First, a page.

4777. That is for the free education of the children of the poor? --- Yes, the poor inhabitants of the parish of Stoke Golding.
4778. Do any of the framework knitters avail themselves of it to send their children there? --- They cannot afford it, they cannot spare them; they are obliged to put them to seaming as soon as they are of a height, or as soon as they can see the eye of the needle they are put to seaming; they are obliged to be, in fact, so that there is no opportunity of sending them. Since Mr. Bourn, the curate of the parish and the master of the grammar-school, has been there, he is kinder; he gives the poor boys the opportunity of going on the Monday if they can, so then they work the rest part of the week; or else, before he came, they had used to be but about three go, and there are more than 600 inhabitants in the village.
4779. What is the view taken at Stoke Golding of the best remedy for improving the existing state of things? --- I think a stamp upon all goods for what they are would be a great benefit; that a percentage be paid instead of frame-rents; and that a penalty for trucking should be imprisonment instead of fine, and it should be more fully explained what trucking is. What I mean by that is to avoid, if possible this underhand work, where the law cannot touch them.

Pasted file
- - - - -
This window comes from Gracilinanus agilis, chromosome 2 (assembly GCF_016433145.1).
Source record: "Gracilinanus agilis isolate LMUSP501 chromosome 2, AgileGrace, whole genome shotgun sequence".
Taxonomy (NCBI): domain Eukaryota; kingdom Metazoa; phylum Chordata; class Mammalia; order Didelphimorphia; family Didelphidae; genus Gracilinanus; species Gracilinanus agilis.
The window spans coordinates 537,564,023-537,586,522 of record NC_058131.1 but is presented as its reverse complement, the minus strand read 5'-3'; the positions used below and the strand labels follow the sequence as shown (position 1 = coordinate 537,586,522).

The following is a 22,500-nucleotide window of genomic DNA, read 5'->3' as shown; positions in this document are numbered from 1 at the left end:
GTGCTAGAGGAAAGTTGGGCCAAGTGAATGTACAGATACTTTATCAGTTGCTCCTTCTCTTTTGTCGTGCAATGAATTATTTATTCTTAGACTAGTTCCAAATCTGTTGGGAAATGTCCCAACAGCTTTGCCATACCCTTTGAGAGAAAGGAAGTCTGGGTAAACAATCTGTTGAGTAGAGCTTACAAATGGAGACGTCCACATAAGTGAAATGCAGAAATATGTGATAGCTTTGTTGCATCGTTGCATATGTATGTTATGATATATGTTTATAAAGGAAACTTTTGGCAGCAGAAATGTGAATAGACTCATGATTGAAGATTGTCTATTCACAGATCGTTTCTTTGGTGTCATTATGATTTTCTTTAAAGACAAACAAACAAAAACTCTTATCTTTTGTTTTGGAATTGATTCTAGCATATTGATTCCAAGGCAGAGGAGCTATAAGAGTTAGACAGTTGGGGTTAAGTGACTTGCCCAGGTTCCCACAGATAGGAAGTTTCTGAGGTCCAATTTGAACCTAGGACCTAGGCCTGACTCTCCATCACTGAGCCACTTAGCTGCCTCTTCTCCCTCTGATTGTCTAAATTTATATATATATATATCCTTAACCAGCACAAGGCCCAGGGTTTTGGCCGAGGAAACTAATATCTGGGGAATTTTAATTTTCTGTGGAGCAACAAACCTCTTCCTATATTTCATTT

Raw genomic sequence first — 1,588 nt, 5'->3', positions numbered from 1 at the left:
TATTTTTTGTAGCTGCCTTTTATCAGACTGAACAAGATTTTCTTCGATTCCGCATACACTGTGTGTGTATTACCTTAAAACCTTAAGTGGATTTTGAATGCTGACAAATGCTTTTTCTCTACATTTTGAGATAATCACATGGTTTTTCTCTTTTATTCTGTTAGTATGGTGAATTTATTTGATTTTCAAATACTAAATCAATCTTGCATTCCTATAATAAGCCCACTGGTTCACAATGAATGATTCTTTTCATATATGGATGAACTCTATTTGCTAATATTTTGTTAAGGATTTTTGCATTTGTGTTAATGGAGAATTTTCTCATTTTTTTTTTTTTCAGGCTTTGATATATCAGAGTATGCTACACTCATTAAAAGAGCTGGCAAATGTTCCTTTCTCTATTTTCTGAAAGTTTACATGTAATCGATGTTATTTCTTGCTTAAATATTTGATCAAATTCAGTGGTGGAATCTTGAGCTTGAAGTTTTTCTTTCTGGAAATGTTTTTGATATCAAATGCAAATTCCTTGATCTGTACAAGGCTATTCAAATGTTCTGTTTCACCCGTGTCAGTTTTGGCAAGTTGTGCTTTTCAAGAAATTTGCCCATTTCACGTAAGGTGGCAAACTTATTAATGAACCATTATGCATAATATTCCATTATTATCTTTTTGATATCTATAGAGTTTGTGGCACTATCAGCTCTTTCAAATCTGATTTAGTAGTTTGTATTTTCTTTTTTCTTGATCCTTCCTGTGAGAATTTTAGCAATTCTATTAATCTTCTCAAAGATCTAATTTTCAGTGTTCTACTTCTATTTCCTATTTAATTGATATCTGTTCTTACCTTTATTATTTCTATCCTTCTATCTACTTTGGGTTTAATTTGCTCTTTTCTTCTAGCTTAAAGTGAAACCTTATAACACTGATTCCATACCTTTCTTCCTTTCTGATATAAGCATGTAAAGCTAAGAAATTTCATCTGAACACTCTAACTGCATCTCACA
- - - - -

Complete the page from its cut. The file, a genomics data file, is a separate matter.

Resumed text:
4780. In order to meet indirect trucking, you mean? --- Yes; and further, we think that the law should allow four drachms for waste on worsted.
4781. Would not the proportion that ought to be allowed depend upon, very much, the quality of the yarn? --- Yes, that used to be allowed when the yarn was spun by the hand-spinner, when there was not a tenth part of the waste that there is now. The law should protect us from the bad disposition of our employers.
4782. In what way? --- In the year 1816, the latter end of the year, trade was bad and wages reduced very low. In 1817 the hosiers met and made a statement and gave a stated price, which tended generally to the benefit of the stocking makers, and it was continued for some time. Then they broke it and got it down. In 1819 they thought there was a necessity for an alteration, and they made such an alteration as they thought proper, by adding two leads, which would made a difference in the stocking. They allowed in 1819 the price I have before named for the two plain, and that was taken of in 1821, to the best of my knowledge. The next remedy I would propose is, that the allotment system should be carried out in every place.
The Witness Mr George Carter withdrew.